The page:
The Dark Side of Bank Resolution: Counterparty Risk through Bail-in

51 Pages Posted: 11 Jan 2019 Last revised: 4 Mar 2019

See all articles by Wolf-Georg Ringe

Wolf-Georg Ringe

University of Hamburg - Institute of Law & Economics; University of Oxford - Faculty of Law; European Corporate Governance Institute (ECGI)

Jatine Patel

University of Hamburg - Institute of Law and Economics; University of Oxford

Date Written: March 1, 2019

Abstract

The introduction of bail-in resolution powers to impose the costs of a large bank’s failure on its creditors (rather than on the taxpayer) is the most intriguing initiative of the post-financial crisis regulatory framework. However, a fundamental conundrum remains in the legal regime: it is unclear who should hold bank capital that is subject to bail-in.
This paper argues that such regulatory agnosticism as to the ideal counterparties of bail-in-able debt facilitates the subversion of the new bail-in tool. This includes inducing banking capital investors to counterproductively choose outcomes that further systemic risk.
Using a difference-in-differences methodology, we provide evidence from the introduction of bail-in powers at the Eurozone level, showing that the introduction of bail-in powers went hand in hand with a growing interconnectedness of European banks. This confirms that counterparties matter fundamentally to bail-in, in a way that might be counterproductive for the objectives of bail-in, and that this counterproductivity results within the current regulatory framework’s prescriptive paradigm.
We then discuss the challenges of regulating individual entities, within the financial system ‘commons’, to optimise banking capital counterparties. In particular, we develop Coasian, as opposed to prescriptive, principles that are likely to improve the current framework by facilitate learning about and adjusting to systemic risk. This article builds upon the literature by providing an analysis of the interaction between banking capital counterparties and bail-in; identifying a significant gap in the regulatory framework; and explaining why Coasian regulatory measures are necessary.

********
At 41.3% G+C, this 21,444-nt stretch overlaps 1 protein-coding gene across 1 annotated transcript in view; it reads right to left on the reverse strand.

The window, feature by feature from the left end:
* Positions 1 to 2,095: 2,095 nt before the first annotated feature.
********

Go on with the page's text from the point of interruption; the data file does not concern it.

Keywords: bail-in, bank resolution, interconnectedness, systemic risk, Eurozone

JEL Classification: G21,G28,G33

Suggested Citation

Ringe, Wolf-Georg and Patel, Jatine, The Dark Side of Bank Resolution: Counterparty Risk through Bail-in (March 1, 2019). European Banking Institute Working Paper Series 2019 – no. 31; Oxford Legal Studies Research Paper. Available at SSRN: https://ssrn.com/abstract=3314103 or http://dx.doi.org/10.2139/ssrn.3314103

Wolf-Georg Ringe (Contact Author)

University of Hamburg - Institute of Law & Economics ( email )

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Hamburg, 20148
Germany
+49 40 42838 7787 (Phone)
+49 40 42838 6794 (Fax)

HOME PAGE: http://www.ile-hamburg.de

University of Oxford - Faculty of Law

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Oxford, OX1 3UL
United Kingdom

HOME PAGE: http://www.law.ox.ac.uk/people/wolf-georg-ringe

European Corporate Governance Institute (ECGI) ( email )

c/o ECARES ULB CP 114
B-1050 Brussels
Belgium

HOME PAGE: http://ecgi.global/users/wolf-georg-ringe

Jatine Patel

University of Hamburg - Institute of Law and Economics ( email )

Johnsallee 35
Hamburg, 20148
Germany

University of Oxford ( email )

Mansfield Road
Oxford, Oxfordshire OX1 4AU
United Kingdom

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